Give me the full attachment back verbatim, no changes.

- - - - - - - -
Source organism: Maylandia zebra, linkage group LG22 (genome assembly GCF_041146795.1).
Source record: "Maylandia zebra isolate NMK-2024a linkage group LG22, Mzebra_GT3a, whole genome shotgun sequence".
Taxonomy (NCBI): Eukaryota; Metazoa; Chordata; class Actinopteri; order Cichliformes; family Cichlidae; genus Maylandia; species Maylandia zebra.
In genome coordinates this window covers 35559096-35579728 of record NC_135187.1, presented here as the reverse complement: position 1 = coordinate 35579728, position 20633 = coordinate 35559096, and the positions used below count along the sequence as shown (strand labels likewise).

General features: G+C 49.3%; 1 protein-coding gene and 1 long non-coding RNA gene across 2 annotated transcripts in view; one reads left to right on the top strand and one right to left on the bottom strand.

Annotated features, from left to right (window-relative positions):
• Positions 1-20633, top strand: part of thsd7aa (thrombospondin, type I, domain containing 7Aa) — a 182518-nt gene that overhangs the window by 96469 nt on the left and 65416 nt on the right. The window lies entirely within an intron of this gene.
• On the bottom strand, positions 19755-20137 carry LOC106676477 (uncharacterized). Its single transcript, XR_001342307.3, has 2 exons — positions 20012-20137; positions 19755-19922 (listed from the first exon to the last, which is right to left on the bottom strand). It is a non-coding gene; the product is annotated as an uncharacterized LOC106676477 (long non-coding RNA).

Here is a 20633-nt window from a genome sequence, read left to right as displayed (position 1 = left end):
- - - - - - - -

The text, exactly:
Source organism: Maylandia zebra, linkage group LG22 (genome assembly GCF_041146795.1).
Source record: "Maylandia zebra isolate NMK-2024a linkage group LG22, Mzebra_GT3a, whole genome shotgun sequence".
Taxonomy (NCBI): Eukaryota; Metazoa; Chordata; class Actinopteri; order Cichliformes; family Cichlidae; genus Maylandia; species Maylandia zebra.
In genome coordinates this window covers 35559096-35579728 of record NC_135187.1, presented here as the reverse complement: position 1 = coordinate 35579728, position 20633 = coordinate 35559096, and the positions used below count along the sequence as shown (strand labels likewise).

General features: G+C 49.3%; 1 protein-coding gene and 1 long non-coding RNA gene across 2 annotated transcripts in view; one reads left to right on the top strand and one right to left on the bottom strand.

Annotated features, from left to right (window-relative positions):
• Positions 1-20633, top strand: part of thsd7aa (thrombospondin, type I, domain containing 7Aa) — a 182518-nt gene that overhangs the window by 96469 nt on the left and 65416 nt on the right. The window lies entirely within an intron of this gene.
• On the bottom strand, positions 19755-20137 carry LOC106676477 (uncharacterized). Its single transcript, XR_001342307.3, has 2 exons — positions 20012-20137; positions 19755-19922 (listed from the first exon to the last, which is right to left on the bottom strand). It is a non-coding gene; the product is annotated as an uncharacterized LOC106676477 (long non-coding RNA).

Here is a 20633-nt window from a genome sequence, read left to right as displayed (position 1 = left end):